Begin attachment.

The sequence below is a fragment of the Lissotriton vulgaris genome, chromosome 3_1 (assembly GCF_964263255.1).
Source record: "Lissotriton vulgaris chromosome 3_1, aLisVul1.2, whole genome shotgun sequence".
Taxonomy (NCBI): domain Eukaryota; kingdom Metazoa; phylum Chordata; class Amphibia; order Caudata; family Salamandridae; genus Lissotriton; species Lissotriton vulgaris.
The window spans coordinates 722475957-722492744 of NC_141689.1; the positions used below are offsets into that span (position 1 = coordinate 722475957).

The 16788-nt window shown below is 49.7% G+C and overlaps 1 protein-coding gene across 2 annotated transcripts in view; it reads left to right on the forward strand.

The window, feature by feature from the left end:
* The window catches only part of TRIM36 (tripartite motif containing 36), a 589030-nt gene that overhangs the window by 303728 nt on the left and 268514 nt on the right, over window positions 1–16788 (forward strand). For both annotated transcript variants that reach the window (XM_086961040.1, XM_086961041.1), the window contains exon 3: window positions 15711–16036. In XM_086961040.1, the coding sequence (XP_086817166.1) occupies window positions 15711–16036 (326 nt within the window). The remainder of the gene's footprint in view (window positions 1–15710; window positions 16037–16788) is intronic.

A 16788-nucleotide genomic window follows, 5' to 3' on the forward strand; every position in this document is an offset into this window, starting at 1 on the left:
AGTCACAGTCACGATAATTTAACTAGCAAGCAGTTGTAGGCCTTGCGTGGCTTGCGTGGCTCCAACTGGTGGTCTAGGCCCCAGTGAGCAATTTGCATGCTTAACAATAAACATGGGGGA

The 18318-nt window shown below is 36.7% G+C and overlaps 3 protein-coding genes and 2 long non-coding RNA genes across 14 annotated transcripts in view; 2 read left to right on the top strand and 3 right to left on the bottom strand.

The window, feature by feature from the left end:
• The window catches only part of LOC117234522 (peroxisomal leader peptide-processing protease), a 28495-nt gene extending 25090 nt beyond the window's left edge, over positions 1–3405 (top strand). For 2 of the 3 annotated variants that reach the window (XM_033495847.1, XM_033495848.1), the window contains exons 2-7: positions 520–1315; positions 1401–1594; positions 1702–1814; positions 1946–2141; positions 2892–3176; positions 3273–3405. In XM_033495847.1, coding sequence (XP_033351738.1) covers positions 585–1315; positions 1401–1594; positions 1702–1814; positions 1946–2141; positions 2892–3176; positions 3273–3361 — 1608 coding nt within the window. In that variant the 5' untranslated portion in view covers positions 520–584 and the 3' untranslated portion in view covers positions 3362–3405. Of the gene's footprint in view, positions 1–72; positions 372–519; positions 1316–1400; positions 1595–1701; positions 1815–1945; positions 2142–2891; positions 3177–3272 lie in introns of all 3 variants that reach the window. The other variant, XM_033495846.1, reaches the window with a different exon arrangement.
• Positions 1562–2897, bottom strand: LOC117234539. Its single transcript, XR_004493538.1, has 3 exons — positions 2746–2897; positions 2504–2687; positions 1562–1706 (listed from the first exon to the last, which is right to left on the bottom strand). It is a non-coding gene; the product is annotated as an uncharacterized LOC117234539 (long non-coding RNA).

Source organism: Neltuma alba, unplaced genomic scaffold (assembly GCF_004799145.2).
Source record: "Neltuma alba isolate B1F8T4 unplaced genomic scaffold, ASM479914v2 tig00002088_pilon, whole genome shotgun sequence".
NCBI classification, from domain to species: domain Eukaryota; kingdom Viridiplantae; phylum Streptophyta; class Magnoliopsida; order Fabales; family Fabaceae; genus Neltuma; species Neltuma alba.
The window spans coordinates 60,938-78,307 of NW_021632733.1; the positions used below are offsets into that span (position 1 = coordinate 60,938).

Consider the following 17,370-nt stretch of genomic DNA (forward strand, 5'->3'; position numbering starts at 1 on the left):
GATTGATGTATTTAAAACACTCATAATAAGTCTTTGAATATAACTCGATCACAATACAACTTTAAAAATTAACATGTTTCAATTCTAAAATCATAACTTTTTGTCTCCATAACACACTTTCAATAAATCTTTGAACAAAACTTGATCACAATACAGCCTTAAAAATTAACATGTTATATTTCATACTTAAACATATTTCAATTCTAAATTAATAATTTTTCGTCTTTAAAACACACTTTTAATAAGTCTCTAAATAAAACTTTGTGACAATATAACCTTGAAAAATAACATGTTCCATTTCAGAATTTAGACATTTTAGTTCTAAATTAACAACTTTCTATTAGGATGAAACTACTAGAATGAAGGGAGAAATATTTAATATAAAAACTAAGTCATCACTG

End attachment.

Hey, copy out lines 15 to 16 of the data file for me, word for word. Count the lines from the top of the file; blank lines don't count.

Source record: "Neltuma alba isolate B1F8T4 unplaced genomic scaffold, ASM479914v2 tig00002088_pilon, whole genome shotgun sequence".
NCBI classification, from domain to species: domain Eukaryota; kingdom Viridiplantae; phylum Streptophyta; class Magnoliopsida; order Fabales; family Fabaceae; genus Neltuma; species Neltuma alba.